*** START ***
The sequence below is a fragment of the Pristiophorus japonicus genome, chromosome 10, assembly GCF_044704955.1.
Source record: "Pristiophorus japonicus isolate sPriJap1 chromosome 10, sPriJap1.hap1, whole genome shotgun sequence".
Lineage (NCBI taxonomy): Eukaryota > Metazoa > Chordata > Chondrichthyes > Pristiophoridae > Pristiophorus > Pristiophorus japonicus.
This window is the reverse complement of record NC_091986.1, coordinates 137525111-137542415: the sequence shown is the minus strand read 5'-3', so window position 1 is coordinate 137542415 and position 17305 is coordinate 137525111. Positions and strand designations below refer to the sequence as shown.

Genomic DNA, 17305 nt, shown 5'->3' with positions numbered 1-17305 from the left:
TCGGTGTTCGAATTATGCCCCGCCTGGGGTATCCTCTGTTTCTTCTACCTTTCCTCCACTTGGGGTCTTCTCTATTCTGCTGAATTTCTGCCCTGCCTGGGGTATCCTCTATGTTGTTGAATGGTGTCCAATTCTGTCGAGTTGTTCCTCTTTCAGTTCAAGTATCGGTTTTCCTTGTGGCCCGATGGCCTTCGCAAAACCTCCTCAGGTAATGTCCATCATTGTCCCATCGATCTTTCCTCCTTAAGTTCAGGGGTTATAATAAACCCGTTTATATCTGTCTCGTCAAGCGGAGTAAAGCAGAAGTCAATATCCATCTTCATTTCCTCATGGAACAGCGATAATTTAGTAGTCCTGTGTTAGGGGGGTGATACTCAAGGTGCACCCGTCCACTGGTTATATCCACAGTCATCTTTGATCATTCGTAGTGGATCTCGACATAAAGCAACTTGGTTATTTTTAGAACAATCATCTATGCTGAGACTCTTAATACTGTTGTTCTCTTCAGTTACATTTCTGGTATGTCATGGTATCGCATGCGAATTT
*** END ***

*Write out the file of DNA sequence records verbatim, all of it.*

The sequence below is a fragment of the Pristiophorus japonicus genome, chromosome 10, assembly GCF_044704955.1.
Source record: "Pristiophorus japonicus isolate sPriJap1 chromosome 10, sPriJap1.hap1, whole genome shotgun sequence".
Lineage (NCBI taxonomy): Eukaryota > Metazoa > Chordata > Chondrichthyes > Pristiophoridae > Pristiophorus > Pristiophorus japonicus.
This window is the reverse complement of record NC_091986.1, coordinates 137525111-137542415: the sequence shown is the minus strand read 5'-3', so window position 1 is coordinate 137542415 and position 17305 is coordinate 137525111. Positions and strand designations below refer to the sequence as shown.

Genomic DNA, 17305 nt, shown 5'->3' with positions numbered 1-17305 from the left:
TCGGTGTTCGAATTATGCCCCGCCTGGGGTATCCTCTGTTTCTTCTACCTTTCCTCCACTTGGGGTCTTCTCTATTCTGCTGAATTTCTGCCCTGCCTGGGGTATCCTCTATGTTGTTGAATGGTGTCCAATTCTGTCGAGTTGTTCCTCTTTCAGTTCAAGTATCGGTTTTCCTTGTGGCCCGATGGCCTTCGCAAAACCTCCTCAGGTAATGTCCATCATTGTCCCATCGATCTTTCCTCCTTAAGTTCAGGGGTTATAATAAACCCGTTTATATCTGTCTCGTCAAGCGGAGTAAAGCAGAAGTCAATATCCATCTTCATTTCCTCATGGAACAGCGATAATTTAGTAGTCCTGTGTTAGGGGGGTGATACTCAAGGTGCACCCGTCCACTGGTTATATCCACAGTCATCTTTGATCATTCGTAGTGGATCTCGACATAAAGCAACTTGGTTATTTTTAGAACAATCATCTATGCTGAGACTCTTAATACTGTTGTTCTCTTCAGTTACATTTCTGGTATGTCATGGTATCGCATGCGAATTT